The Sorbian language is an endangered Slavic language spoken in Germany, particularly in the region of Lusatia. Lusatia (in German: Lausitz) is a historical region located in eastern Germany and western Poland. There are two main varieties of Sorbian, Upper Sorbian and Lower Sorbian, both of which are mutually intelligible. Despite being similar, these two languages have distinct differences in grammar, vocabulary, and pronunciation.
Upper Sorbian is spoken in the southern part of the Lusatia region, mainly in the state of Saxony, while Lower Sorbian is spoken in the northern part of Lusatia, primarily in the state of Brandenburg. The city of Bautzen (Upper Sorbian: Budyšin) is traditionally the political and cultural center of the Sorbs. Lower Sorbian has around 8,000 speakers, while Upper Sorbian has about 40,000 speakers.
In the 17th century, there were over 300,000 Sorbian speakers. In the 1900 census, a total of 93,032 inhabitants of the German Empire stated “Wendish” as their mother tongue, but the actual number of speakers was likely higher. In the past, the term “Wendish” was used to refer to both Upper and Lower Sorbian, as well as other Slavic languages. However, today the term is only used for Lower Sorbian and is considered derogatory by most Upper Sorbs. Since the mid-1960s, Sorbian education was no longer mandatory, leading to a sharp decline in student numbers. Only in a few rural areas has Sorbian survived as an everyday language beyond the 20th century, particularly in the Catholic part of the settlement area along the Klosterwasser river in Upper Lusatia, where assimilation and language loss were limited compared to the larger Protestant area and Lower Lusatia.
It is a West Slavic language, closely related to Polish, Czech, and Slovak. Upper Sorbian shows more similarities to Czech, while Lower Sorbian shows more similarities to Polish. Despite its long history and rich cultural heritage, the Sorbian language is facing a serious threat of extinction. Despite its historical and cultural significance, Sorbian is facing several challenges that put its future in jeopardy. One of the biggest obstacles is the declining number of speakers. According to the latest estimates, there are only about 20,000 Sorbian speakers left, most of them living in rural areas. Younger generations are increasingly abandoning their language in favor of German, the dominant language in the region.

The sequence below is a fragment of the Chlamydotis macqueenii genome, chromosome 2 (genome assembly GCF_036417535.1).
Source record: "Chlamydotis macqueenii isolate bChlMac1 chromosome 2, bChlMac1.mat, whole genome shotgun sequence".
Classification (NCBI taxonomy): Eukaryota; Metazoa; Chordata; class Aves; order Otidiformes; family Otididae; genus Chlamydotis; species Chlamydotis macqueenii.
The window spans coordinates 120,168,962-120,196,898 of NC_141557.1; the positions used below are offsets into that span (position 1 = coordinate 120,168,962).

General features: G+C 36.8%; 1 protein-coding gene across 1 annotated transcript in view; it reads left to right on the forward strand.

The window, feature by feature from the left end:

Sorbian is officially recognized as a minority language and thereby receives funding by the government for its preservation and promotion. Howevery, many Sorbian cultural institutions, such as theaters, museums, and publishing houses, struggle to stay afloat due to a lack of resources. Many people believe that Sorbian does not receive enough support from the government. Despite these challenges, there are still efforts to preserve and promote Sorbian language and culture. There are Sorbian language schools, radio and television programs, and newspapers. There are also organizations that work to document and preserve Sorbian traditions, such as folk songs, dances, and costumes. The Institut za sorabistiku (Institute of Sorbian Studies) at the University of Leipzig is the only university institution that deals with the Sorbian language.
Furthermore, the Sorbian language has a unique literary tradition. Many notable Sorbian writers have contributed to Sorbian literature, including Jurij Brězan, Handrij Zejler, and Jakub Bart-Ćišinski. Their works range from poetry and prose to plays and essays, and they serve as a testament to the richness and diversity of Sorbian culture.
The Sorbian language is a valuable part of the cultural heritage of Europe, and it is worth preserving. The Sorbian language is a unique and beautiful example of the diversity of human expression, and it deserves to be celebrated and cherished.